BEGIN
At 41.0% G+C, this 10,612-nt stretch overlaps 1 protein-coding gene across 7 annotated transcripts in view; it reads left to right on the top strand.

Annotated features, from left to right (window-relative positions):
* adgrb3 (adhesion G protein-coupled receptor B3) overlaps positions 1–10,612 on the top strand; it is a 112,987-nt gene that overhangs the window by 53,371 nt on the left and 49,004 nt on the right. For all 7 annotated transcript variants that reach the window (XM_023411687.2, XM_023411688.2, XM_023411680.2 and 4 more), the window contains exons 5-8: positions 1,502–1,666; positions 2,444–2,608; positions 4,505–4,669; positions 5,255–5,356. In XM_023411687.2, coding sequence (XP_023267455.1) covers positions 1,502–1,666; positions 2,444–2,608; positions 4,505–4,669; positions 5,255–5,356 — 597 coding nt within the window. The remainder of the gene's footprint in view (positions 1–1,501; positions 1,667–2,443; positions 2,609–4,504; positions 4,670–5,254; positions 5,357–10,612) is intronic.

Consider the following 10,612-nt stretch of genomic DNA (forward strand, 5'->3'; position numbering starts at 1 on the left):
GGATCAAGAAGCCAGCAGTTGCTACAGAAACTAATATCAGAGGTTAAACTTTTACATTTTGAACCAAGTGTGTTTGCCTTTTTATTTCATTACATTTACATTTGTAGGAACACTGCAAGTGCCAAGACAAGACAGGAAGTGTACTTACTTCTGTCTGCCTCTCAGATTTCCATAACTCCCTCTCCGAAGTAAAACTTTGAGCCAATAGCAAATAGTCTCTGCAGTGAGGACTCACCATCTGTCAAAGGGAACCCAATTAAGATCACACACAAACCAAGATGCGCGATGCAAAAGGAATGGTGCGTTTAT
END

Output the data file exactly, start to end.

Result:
At 41.0% G+C, this 10,612-nt stretch overlaps 1 protein-coding gene across 7 annotated transcripts in view; it reads left to right on the top strand.

Annotated features, from left to right (window-relative positions):
* adgrb3 (adhesion G protein-coupled receptor B3) overlaps positions 1–10,612 on the top strand; it is a 112,987-nt gene that overhangs the window by 53,371 nt on the left and 49,004 nt on the right. For all 7 annotated transcript variants that reach the window (XM_023411687.2, XM_023411688.2, XM_023411680.2 and 4 more), the window contains exons 5-8: positions 1,502–1,666; positions 2,444–2,608; positions 4,505–4,669; positions 5,255–5,356. In XM_023411687.2, coding sequence (XP_023267455.1) covers positions 1,502–1,666; positions 2,444–2,608; positions 4,505–4,669; positions 5,255–5,356 — 597 coding nt within the window. The remainder of the gene's footprint in view (positions 1–1,501; positions 1,667–2,443; positions 2,609–4,504; positions 4,670–5,254; positions 5,357–10,612) is intronic.

Consider the following 10,612-nt stretch of genomic DNA (forward strand, 5'->3'; position numbering starts at 1 on the left):
GGATCAAGAAGCCAGCAGTTGCTACAGAAACTAATATCAGAGGTTAAACTTTTACATTTTGAACCAAGTGTGTTTGCCTTTTTATTTCATTACATTTACATTTGTAGGAACACTGCAAGTGCCAAGACAAGACAGGAAGTGTACTTACTTCTGTCTGCCTCTCAGATTTCCATAACTCCCTCTCCGAAGTAAAACTTTGAGCCAATAGCAAATAGTCTCTGCAGTGAGGACTCACCATCTGTCAAAGGGAACCCAATTAAGATCACACACAAACCAAGATGCGCGATGCAAAAGGAATGGTGCGTTTAT